You just gave a great presentation to your class or co-workers and landed an invitation to share at your State’s annual athletic training meeting. Now you want a second opinion on your presentation to see if there’s anything you can improve. What do you do?
You should ask your colleagues for feedback, according to conventional wisdom. However, research shows feedback often has no (or even negative) impact on our performance. Feedback is often too vague – it doesn’t tell us what we can improve on or how.
There’s a better way, according to the latest research. In four experiments – including one in an executive education classroom – people got more feedback when they asked for advice.
One study asked 200 people to critique a tutoring job application letter written by a peer. In some cases, people were asked to give feedback, while in others, they were asked to give advice. Those who gave feedback tended to give vague, generally praising comments. One reviewer who was asked to give feedback said: “This person seems to meet a lot of the requirements. They have experience with kids, and the proper skills to teach someone else. Overall, they seem like a reasonable applicant.”
The same application letter got more critical and actionable feedback when people were asked for advice. In one reviewer’s comments, he added more specific action items: “I’d add your previous tutoring or child interaction experience. Describe your tutoring style and why you chose it. Add what your ultimate end goal would be for an average 7-year-old.”
Comparatively, those asked for advice suggested 34% more areas for improvement and 56% more ways to improve than those asked for feedback.
In another study, 194 full-time employees were asked to describe a colleague’s performance on a recent task. The tasks ranged from “putting labels on items” to “creating new marketing strategies.” Then, employees gave feedback or advice on their performance. Once again, those who were asked to provide feedback gave less critical and actionable input (e.g. one wrote, “They gave a very good performance without any complaints related to his work”) than those asked to provide advice (e.g. one wrote, “In the future, I suggest checking in with our executive officers more frequently. During the event, please walk around, and be present to make sure people see you”).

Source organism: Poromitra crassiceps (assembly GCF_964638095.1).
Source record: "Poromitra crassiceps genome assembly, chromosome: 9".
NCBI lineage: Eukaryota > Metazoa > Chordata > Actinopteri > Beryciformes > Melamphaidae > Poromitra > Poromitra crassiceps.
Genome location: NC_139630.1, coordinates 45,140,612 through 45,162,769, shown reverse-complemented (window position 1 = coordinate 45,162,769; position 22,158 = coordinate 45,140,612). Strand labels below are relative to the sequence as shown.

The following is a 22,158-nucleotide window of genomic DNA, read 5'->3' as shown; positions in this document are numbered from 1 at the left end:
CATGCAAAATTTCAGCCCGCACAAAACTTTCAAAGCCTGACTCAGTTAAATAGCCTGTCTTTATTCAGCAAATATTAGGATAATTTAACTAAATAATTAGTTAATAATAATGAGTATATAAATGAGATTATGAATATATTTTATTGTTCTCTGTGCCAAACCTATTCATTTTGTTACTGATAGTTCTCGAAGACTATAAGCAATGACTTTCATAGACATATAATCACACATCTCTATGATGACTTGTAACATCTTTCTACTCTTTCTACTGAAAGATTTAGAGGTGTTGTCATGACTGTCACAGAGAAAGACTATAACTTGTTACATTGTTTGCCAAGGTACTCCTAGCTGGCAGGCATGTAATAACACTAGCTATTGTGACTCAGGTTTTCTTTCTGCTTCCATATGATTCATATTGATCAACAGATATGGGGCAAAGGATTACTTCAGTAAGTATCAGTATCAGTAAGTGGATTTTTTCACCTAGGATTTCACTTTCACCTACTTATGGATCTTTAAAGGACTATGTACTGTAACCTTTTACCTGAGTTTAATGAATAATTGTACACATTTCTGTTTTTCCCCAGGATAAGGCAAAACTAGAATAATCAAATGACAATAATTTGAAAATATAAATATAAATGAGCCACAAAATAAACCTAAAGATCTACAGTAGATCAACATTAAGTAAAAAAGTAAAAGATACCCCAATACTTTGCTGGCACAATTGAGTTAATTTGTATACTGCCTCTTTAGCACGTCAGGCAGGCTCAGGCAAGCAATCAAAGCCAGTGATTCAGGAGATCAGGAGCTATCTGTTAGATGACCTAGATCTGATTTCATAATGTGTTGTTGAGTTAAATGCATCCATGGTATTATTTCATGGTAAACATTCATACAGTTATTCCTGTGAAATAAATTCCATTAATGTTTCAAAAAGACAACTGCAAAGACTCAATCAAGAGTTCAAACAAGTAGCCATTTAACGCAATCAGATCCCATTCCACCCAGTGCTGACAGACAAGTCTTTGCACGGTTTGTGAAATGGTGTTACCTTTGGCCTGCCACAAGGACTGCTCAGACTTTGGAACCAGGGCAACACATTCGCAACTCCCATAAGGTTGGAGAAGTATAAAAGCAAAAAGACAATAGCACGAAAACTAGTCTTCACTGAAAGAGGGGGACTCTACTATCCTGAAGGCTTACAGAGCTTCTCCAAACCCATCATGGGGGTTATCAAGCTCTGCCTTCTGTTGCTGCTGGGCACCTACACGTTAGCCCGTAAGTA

A field experiment using instructor evaluations further replicated these findings. More than 70 executive education students around the world provided feedback or advice to their instructors at the end of the course. There were more detailed explanations of what worked and what didn’t, like: “I loved the cases. But I would have preferred concentrating more time on learning specific tools that would help improve the negotiation skills of the participants.” Feedback, in contrast, often included generalities, such as “This faculty’s content and style of teaching were very good.”
Why is asking for advice better than asking for feedback? There’s a connection between feedback and evaluation, it turns out. At school, we get letter grades. Every time we get a performance evaluation in the workplace, we get feedback. As a result of this link between feedback and evaluation, people tend to focus more on judging others’ performance when asked for feedback. Imagining someone’s future and how they’ll perform makes it harder. This leads to feedback givers giving less critical and actionable feedback.
People tend to focus more on possible future actions when asked for advice. History can’t be changed, but the future can. When you ask someone for advice, they’ll probably look forward to future opportunities to improve rather than backward to things you’ve already done.
Is asking for feedback always a bad idea? Probably not.
Sometimes it’s better to ask for feedback. Newbie athletic trainers in the field usually don’t find critiques and specific feedback motivating – partly because they don’t feel like they have the basic skills to improve. You might get more high-level encouragement and less demotivating criticism by asking for feedback rather than advice as a novice athletic trainer.
You can learn a lot from your peers, colleagues, and patients at work and school. It’s not always effective to ask for feedback to promote growth and learning. This happens when givers focus too much on evaluating past actions and don’t make suggestions for future ones.
Is there a way to get over this barrier? Let’s ask our peers, colleagues, and bosses for advice instead.